‘Self-love’ is commonly affiliated with the arrogance that renders seeing the self as ‘special’, a phrase which is assumed to require a comparatively un-special population with which to compare. But noticing your gifts does not – and should not – mean disregarding the unique and precious cargo that lines the souls of others. Specialness is not exclusive; its very nature depicts an originality that mutates to form a different silhouette for every being. Identifying your specialness does not mean negating that of others; it simply entails discovering what form your particularity embodies in the moment. Allow yourself to be electrified by your breed of special. As it accompanies you on your journey, it reshapes to adjust to your experiences. You may fall in love with yourself over and over in a lifetime. You are the greatest love story ever told.
Romantic love is the more ferocious strain of self-celebration; let us now explore its calmer obverse. Befriending yourself is the more meditative love that we can all cultivate. It is required because the romantic – as anyone who has ever been in love will doubtless know – can be as violent as it is sublime. The electricity of our romance can be tenderly dissipated into amity. This is to quell the excess of romantic passion that is at risk of being redirected to self-criticism. And this redirection is inevitable; our emotional gravity beckons for our greatest highs so that they dissolve into tragic comedowns. Doing something courageous can incite a tyranny of self-celebration: perhaps you stood up to the school bully or told a scumbag ex where to go. I am brave, you will tell yourself. I am valuable because I have become the person that I admire. And whilst your mind is aflame with awe, this excitement can be curbed into despair if one day you fail to live up to your own standards of worth. Friendship is the gift that we must ask lovingly of ourselves to supplement this most tempting of tempests. It is the foundational calm that gently kisses us goodnight after a long day. It does not ignore our less likeable traits; it tends to them as wounds and lets them bleed without apology. It fondly traces the pattern of our laments. It teaches us to love ourselves as we love our friends, and then shows us with patience to love our enemies the same.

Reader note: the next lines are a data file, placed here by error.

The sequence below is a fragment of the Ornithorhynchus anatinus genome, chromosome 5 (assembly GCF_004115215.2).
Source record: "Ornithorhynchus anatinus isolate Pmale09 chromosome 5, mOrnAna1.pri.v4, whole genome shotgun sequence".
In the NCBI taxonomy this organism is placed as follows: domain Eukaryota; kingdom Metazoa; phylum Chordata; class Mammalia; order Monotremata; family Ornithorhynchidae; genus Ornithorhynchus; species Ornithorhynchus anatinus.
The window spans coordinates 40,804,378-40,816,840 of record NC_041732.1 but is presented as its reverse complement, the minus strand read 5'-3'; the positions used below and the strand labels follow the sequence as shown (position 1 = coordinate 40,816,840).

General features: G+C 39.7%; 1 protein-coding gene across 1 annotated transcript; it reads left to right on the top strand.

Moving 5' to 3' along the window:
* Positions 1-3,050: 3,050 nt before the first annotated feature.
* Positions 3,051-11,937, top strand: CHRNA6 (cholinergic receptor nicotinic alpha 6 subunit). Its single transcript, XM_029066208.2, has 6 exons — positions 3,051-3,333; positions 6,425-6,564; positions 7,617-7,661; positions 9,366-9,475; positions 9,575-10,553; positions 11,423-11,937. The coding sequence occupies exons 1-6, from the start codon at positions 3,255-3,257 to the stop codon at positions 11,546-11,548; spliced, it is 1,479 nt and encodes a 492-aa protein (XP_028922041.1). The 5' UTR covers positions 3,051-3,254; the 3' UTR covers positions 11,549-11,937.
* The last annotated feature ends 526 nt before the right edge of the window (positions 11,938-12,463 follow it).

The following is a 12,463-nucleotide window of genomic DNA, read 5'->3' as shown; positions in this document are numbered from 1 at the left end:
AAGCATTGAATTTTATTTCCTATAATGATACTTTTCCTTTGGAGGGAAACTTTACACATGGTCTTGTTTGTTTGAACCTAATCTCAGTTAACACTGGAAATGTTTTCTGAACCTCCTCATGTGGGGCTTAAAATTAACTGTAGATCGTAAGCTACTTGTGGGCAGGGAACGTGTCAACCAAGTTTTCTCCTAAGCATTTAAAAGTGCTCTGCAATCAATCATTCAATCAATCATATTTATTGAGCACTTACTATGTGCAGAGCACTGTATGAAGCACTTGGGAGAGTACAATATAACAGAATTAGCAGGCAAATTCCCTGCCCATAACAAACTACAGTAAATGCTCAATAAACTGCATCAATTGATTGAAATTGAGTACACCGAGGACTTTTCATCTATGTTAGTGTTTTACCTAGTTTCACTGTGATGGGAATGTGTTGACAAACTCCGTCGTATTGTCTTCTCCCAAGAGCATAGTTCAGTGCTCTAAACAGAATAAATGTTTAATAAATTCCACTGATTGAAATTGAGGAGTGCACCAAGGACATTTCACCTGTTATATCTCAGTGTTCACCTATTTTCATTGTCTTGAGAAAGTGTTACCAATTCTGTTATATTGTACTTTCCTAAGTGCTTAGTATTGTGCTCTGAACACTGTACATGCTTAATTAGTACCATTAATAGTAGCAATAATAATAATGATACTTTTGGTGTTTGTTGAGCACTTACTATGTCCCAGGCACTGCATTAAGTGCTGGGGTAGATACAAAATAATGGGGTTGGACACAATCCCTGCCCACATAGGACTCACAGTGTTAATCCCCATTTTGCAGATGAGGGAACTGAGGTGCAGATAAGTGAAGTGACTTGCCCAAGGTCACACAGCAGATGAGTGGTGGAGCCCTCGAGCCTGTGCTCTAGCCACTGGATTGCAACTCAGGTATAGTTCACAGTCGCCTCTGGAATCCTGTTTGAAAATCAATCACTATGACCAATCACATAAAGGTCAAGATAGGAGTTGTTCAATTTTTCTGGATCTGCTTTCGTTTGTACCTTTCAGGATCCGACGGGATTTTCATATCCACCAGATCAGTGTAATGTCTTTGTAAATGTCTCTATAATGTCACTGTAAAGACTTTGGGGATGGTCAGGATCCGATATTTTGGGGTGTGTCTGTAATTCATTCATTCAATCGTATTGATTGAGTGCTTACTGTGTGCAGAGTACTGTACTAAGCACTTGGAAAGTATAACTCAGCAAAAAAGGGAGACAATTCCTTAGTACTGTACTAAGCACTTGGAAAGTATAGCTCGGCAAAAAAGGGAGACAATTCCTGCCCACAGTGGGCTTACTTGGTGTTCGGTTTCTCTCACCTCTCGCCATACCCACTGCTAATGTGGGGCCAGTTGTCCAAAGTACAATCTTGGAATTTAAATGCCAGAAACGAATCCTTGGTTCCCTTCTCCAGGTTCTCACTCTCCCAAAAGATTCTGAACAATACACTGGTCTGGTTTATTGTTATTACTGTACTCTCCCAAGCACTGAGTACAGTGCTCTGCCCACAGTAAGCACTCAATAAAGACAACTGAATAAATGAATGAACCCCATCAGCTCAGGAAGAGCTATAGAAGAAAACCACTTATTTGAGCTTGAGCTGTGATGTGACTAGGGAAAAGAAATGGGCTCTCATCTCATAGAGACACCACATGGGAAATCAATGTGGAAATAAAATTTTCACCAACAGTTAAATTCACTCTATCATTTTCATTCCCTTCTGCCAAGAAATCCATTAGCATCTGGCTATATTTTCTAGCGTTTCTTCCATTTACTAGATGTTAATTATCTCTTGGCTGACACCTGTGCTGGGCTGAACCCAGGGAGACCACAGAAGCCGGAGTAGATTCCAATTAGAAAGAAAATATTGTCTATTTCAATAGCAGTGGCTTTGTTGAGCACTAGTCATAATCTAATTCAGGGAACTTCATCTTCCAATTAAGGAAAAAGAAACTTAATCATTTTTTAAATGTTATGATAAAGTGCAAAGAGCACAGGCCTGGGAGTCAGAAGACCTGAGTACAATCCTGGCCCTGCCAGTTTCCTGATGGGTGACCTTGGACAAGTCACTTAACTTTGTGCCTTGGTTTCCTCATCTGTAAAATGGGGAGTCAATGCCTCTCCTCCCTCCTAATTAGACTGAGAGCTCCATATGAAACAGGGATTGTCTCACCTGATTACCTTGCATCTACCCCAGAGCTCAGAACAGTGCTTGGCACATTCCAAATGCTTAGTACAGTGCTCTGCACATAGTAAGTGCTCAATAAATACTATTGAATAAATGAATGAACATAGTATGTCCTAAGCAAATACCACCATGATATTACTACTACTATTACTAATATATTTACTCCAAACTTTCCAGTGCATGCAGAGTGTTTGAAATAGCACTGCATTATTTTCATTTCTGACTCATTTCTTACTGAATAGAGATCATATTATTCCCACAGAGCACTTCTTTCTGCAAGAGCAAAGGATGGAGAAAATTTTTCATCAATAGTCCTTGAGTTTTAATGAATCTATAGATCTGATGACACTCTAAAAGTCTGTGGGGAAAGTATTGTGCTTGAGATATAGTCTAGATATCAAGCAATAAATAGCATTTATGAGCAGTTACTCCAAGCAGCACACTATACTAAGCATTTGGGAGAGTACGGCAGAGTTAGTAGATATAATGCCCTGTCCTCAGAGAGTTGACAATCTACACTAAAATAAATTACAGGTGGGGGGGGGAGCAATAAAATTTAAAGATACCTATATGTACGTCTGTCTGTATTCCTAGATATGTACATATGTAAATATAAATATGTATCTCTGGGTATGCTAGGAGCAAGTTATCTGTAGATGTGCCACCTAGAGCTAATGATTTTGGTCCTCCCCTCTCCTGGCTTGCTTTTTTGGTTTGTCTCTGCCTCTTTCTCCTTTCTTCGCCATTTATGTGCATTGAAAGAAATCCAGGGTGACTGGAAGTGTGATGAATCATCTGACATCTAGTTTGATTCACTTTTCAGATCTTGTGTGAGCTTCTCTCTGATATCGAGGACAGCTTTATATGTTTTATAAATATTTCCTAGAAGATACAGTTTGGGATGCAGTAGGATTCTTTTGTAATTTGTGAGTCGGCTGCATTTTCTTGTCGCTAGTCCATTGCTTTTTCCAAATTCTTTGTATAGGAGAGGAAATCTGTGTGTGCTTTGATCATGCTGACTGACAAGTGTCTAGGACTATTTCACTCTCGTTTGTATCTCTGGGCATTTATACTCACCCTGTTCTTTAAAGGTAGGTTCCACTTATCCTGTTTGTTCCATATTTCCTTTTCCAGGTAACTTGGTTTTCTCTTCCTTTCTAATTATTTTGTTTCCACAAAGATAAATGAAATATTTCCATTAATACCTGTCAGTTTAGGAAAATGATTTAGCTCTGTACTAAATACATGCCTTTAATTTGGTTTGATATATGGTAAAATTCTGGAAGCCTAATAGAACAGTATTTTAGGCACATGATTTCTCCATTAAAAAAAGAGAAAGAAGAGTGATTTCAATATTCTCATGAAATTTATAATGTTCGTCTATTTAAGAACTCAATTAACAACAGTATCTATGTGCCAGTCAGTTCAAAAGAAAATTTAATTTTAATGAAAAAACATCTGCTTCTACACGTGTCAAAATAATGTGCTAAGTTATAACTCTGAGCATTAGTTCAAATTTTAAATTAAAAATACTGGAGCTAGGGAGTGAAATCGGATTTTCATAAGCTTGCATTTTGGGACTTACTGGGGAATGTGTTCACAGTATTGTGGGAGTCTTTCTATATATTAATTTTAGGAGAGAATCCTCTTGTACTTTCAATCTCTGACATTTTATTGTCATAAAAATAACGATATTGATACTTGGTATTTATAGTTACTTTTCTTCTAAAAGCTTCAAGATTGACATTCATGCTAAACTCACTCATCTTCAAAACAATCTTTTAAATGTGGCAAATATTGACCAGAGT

I cannot claim to have mastered self-compassion, but I have been fortunate enough to have stumbled upon some powerful advice: avoid adhering to a strict idea of identity. For example, one might find solace in having pride in one’s ‘strength’; after all, only a strong person could experience what you have and maintain emotional resilience throughout. But attaching ourselves to labels such as ‘strong’ may lead us to feel that we have betrayed our very essence if one day we feel utterly overwhelmed. The same goes for labelling ourselves as ‘friendly’, ‘independent’, ‘optimistic’. It is not possible to abide by these character standards at every moment. The idea of accepting our present selves – warts and all – can be painful because it means relinquishing our idea of an engrained, ideal self. But truly accepting yourself means paying attention to all sensations, thoughts and feelings with a soft surrender to impermanence. The internal clarity that develops when we practice self-compassion is a healthy step towards gaining a more astute intuition about who will tread more softly upon our own hearts, and whose hearts we might be inadvertently trampling.
Nietzsche has something to say on the matter. He introduces ‘amor fati’ – a love of one’s fate – as a means of embracing tragedy. We are conditioned to embrace the wondrous, the witty, the loving: and so we should. But we can also gift ourselves our shadows as we warm them with song:
I dreamt of love one quiet day
I dreamt it but I let it stay
And when it hailed me from sleep
I felt it linger; felt it seep
I thought that it would wonder far
And yet it settled in my scars
I asked ‘Why them? The broken parts?
It sang ‘My love, our pain is art’
- Amor fati, love of fate
(a poem I wrote upon the realisation that love does not in fact come from the sun)
The romantic and the gentle reside within us. I hope that we can learn to treasure the wonder in the souls of others, whilst nourishing the splendour of our own.
If you simply cannot get enough of amor fati, here is some light-hearted related content that I recorded with a friend (excuse the coronavirus reference at the beginning, it was recorded a couple of months ago before it ravaged us):
Illustration by Saoirse Akhtar-Farren